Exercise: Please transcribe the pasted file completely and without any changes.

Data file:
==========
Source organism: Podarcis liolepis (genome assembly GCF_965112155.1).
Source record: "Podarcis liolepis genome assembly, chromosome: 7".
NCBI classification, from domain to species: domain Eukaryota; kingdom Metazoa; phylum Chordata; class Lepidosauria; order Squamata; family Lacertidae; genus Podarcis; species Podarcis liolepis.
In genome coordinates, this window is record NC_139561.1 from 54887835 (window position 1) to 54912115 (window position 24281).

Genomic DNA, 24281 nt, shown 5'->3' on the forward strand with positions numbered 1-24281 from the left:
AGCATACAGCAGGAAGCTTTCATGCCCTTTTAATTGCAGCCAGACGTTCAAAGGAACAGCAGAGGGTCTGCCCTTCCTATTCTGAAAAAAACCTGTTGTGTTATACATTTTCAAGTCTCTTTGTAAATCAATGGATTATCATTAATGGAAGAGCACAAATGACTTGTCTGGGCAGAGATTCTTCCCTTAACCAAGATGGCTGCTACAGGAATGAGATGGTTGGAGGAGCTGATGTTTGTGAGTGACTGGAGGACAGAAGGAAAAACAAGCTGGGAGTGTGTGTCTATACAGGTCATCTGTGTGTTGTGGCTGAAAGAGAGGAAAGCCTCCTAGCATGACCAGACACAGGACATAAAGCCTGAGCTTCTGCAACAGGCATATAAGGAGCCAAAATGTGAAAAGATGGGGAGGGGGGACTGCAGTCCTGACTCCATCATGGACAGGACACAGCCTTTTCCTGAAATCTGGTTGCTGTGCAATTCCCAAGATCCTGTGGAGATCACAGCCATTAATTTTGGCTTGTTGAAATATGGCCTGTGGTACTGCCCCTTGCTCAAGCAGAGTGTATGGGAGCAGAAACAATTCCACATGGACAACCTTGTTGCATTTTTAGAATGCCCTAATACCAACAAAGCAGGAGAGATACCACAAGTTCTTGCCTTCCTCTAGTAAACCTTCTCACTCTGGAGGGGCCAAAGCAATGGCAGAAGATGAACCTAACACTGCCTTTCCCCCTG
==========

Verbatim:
Source organism: Podarcis liolepis (genome assembly GCF_965112155.1).
Source record: "Podarcis liolepis genome assembly, chromosome: 7".
NCBI classification, from domain to species: domain Eukaryota; kingdom Metazoa; phylum Chordata; class Lepidosauria; order Squamata; family Lacertidae; genus Podarcis; species Podarcis liolepis.
In genome coordinates, this window is record NC_139561.1 from 54887835 (window position 1) to 54912115 (window position 24281).

Genomic DNA, 24281 nt, shown 5'->3' on the forward strand with positions numbered 1-24281 from the left:
AGCATACAGCAGGAAGCTTTCATGCCCTTTTAATTGCAGCCAGACGTTCAAAGGAACAGCAGAGGGTCTGCCCTTCCTATTCTGAAAAAAACCTGTTGTGTTATACATTTTCAAGTCTCTTTGTAAATCAATGGATTATCATTAATGGAAGAGCACAAATGACTTGTCTGGGCAGAGATTCTTCCCTTAACCAAGATGGCTGCTACAGGAATGAGATGGTTGGAGGAGCTGATGTTTGTGAGTGACTGGAGGACAGAAGGAAAAACAAGCTGGGAGTGTGTGTCTATACAGGTCATCTGTGTGTTGTGGCTGAAAGAGAGGAAAGCCTCCTAGCATGACCAGACACAGGACATAAAGCCTGAGCTTCTGCAACAGGCATATAAGGAGCCAAAATGTGAAAAGATGGGGAGGGGGGACTGCAGTCCTGACTCCATCATGGACAGGACACAGCCTTTTCCTGAAATCTGGTTGCTGTGCAATTCCCAAGATCCTGTGGAGATCACAGCCATTAATTTTGGCTTGTTGAAATATGGCCTGTGGTACTGCCCCTTGCTCAAGCAGAGTGTATGGGAGCAGAAACAATTCCACATGGACAACCTTGTTGCATTTTTAGAATGCCCTAATACCAACAAAGCAGGAGAGATACCACAAGTTCTTGCCTTCCTCTAGTAAACCTTCTCACTCTGGAGGGGCCAAAGCAATGGCAGAAGATGAACCTAACACTGCCTTTCCCCCTG